Woman falls to death from cliff in California after tripping in flip flops

Friends attempt to grab on to Lorena Barrera after stumble but lose grip

Charlotte England
Tuesday 23 August 2016 10:59
A danger sign at Point Fermin Park in San Pedro, California
A danger sign at Point Fermin Park in San Pedro, California

A woman died after tripping over in her flip flops and falling from a cliff in southern California.

Lorena Barrera, of Sparks, Nevada, fell around 100 feet after stumbling while climbing over a low wall to take a photograph.

It was Ms Barrera’s first day in the Los Angeles area and she had gone to Point Fermin with two friends to look at the view.

Police and firefighters were called to the scene at around 2pm on Friday afternoon, Los Angeles Fire Department spokesman Brian Humphrey said.

The woman was found dead at the base of a cliff “after (an) apparent fall,” he added, describing the incident as completely accidental.

Los Angeles fire chief Albert Valle said Ms Barrera's friends tried to save her.

“The two people she was with made an effort but they lost their grip and she fell," he said.

The two friends ran to a nearby bus stop and asked a bus driver to call the emergency services. The driver told Eyewitness News the women blamed themselves for not being able to save Ms Barrera.

Fire officers estimate about one person a month is killed falling from the cliff near Point Fermin.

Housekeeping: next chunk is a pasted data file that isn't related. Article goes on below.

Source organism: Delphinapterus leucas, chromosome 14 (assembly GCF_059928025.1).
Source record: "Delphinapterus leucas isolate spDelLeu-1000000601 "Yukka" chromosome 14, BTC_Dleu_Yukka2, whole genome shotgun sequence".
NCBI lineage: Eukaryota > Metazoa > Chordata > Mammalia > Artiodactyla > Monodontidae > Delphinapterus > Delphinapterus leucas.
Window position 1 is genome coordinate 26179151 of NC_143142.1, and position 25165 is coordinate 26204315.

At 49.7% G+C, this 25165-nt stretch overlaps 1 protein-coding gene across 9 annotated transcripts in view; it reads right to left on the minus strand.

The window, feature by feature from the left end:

In early August, the bodies of a man and a woman were found at the bottom of the same stretch of cliffs. Police said they believed the couple also accidentally fell.

Local woman Teresa Wood said she had seen several deadly accidents there.

She said visitors did not realise the danger of climbing over the wall to get to the edge and that more signs should be put up to warn people.

“I’m not sure people would necessarily adhere to them, but I don’t think it’s a bad idea,” Ms Wood said.

But Cecil Reynolds, who also lives near the cliff, told said people ignored the existing signs.

“It happens all the time over here, left and right, a lot of young people,” he told NBC Los Angeles.

“They give you a sign, ‘Don’t go over and take pictures.’ A lot of people take chances, and the consequences ends up like this."

Register for free to continue reading

Registration is a free and easy way to support our truly independent journalism

By registering, you will also enjoy limited access to Premium articles, exclusive newsletters, commenting, and virtual events with our leading journalists

Already have an account? sign in

By clicking ‘Register’ you confirm that your data has been entered correctly and you have read and agree to our Terms of use, Cookie policy and Privacy notice.

This site is protected by reCAPTCHA and the Google Privacy policy and Terms of service apply.

Join our new commenting forum

Join thought-provoking conversations, follow other Independent readers and see their replies


Thank you for registering

Please refresh the page or navigate to another page on the site to be automatically logged inPlease refresh your browser to be logged in